A probe in the connection between inflammation, cognition and suicide

Ricardo Cáceda, W. Sue T. Griffin, Pedro L. Delgado

Research output: Contribution to journalArticlepeer-review

20 Scopus citations


Background: Increased inflammation is linked to suicide risk. However, it is unclear whether increased inflammation drives suicidal crises or is a trait associated with lifetime suicidal behavior. Limited data exist on the sources of increased inflammation observed in suicidal patients and on its downstream effects. Aims: To examine factors associated with inflammation and with suicidal ideation severity in acutely suicidal depressed patients. Methods: Fifty-two adult depressed patients of both sexes hospitalized for severe suicidal ideation were characterized for suicidality, depression, anxiety, medical comorbidity, psychological and physical pain, impulsivity, verbal fluency, C-reactive protein (CRP) and interleukin (IL) 6. Two generalized linear models were performed with either CRP or suicidal ideation severity as dependent variables. Results: CRP levels were positively associated with age, body mass index (BMI), IL6, current physical pain and number of lifetime suicide attempts. Suicidal ideation severity was not significantly correlated with either CRP or IL6. Suicidal ideation severity was positively associated with female sex, presence of an anxiety disorder, current physical pain, number of lifetime suicide attempts and with delay discounting for medium and large losses. Conclusions: Increased inflammation is not associated with acute suicidal risk, but seems to represent a trait associated with lifetime suicidal behavior.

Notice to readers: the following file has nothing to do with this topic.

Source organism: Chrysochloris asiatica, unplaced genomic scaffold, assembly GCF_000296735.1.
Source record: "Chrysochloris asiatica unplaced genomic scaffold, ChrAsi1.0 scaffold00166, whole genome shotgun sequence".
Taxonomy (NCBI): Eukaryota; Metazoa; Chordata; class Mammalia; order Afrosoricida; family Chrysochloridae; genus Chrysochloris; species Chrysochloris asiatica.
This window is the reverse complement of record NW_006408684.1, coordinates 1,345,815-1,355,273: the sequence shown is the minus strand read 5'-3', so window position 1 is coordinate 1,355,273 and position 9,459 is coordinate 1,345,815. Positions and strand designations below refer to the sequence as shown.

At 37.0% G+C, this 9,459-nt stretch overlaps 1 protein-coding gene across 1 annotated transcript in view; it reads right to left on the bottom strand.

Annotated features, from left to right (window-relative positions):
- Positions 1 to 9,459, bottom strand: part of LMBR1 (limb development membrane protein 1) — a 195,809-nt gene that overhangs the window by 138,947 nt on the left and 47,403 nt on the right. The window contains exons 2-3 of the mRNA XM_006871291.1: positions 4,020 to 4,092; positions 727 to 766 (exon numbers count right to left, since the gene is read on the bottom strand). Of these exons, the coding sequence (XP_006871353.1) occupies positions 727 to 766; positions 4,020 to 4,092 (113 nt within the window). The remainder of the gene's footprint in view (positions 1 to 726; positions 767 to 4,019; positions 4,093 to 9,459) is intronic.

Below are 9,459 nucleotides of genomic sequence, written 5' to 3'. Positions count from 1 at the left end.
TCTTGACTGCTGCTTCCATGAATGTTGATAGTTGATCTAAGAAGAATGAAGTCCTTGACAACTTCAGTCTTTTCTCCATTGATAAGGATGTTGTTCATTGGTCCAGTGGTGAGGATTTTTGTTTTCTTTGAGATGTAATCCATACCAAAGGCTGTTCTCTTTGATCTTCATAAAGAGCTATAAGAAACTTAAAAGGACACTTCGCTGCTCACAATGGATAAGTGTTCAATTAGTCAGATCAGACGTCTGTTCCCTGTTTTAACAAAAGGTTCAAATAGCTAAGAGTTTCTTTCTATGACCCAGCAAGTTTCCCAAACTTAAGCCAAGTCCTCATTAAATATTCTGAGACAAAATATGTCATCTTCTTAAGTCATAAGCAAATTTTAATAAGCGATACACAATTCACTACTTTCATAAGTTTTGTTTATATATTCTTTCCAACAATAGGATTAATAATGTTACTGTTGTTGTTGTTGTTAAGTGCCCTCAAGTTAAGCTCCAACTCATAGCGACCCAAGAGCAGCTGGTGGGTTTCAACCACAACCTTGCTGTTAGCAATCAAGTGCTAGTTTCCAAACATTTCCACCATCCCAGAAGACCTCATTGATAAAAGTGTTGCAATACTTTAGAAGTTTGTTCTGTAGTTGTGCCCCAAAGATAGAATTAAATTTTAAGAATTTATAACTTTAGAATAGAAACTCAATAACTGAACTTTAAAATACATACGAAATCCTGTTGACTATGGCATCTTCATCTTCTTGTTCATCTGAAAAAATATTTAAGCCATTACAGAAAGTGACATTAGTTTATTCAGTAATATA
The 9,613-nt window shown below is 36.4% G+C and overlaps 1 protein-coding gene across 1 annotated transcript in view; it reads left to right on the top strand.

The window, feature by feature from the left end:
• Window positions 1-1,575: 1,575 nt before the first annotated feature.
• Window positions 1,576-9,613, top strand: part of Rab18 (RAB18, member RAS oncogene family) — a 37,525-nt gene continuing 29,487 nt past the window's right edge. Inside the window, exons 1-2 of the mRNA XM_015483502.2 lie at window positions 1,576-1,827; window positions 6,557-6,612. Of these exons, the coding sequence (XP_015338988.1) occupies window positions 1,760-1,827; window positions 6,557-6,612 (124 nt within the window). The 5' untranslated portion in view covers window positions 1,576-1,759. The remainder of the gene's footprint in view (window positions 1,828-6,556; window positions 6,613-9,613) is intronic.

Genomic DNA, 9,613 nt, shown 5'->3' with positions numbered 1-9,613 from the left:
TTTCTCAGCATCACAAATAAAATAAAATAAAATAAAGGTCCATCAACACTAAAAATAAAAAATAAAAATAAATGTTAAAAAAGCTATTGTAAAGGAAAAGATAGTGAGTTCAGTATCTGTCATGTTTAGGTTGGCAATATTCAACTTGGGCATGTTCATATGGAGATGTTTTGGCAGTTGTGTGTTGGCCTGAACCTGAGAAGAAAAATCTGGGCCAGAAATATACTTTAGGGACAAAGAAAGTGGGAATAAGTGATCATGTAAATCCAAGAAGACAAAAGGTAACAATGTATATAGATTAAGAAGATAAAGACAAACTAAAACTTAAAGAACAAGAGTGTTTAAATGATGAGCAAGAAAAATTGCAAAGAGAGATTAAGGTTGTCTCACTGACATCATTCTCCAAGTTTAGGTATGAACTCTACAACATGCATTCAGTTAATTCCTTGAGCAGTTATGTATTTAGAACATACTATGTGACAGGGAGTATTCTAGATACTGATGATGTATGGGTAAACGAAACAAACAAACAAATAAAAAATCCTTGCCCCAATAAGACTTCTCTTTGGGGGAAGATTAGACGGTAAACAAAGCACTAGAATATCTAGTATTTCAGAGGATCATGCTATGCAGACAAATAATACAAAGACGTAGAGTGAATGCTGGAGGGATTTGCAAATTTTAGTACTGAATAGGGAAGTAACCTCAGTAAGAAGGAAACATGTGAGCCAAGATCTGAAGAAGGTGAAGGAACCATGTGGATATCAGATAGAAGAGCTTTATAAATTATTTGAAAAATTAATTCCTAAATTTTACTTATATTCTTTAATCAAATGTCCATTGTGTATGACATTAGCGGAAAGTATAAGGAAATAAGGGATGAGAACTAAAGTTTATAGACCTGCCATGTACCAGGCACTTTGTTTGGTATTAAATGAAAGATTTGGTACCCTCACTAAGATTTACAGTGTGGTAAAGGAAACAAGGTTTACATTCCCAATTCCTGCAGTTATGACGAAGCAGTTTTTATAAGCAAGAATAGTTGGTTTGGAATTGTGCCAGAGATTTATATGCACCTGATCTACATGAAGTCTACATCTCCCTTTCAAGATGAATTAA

Original languageEnglish (US)
Pages (from-to)482-488
Number of pages7
JournalJournal of Psychopharmacology
Issue number4
StatePublished - Apr 1 2018


  • CRP
  • IL6
  • Suicide
  • impulsivity
  • inpatient
  • psychological pain

ASJC Scopus subject areas

  • Pharmacology
  • Psychiatry and Mental health
  • Pharmacology (medical)


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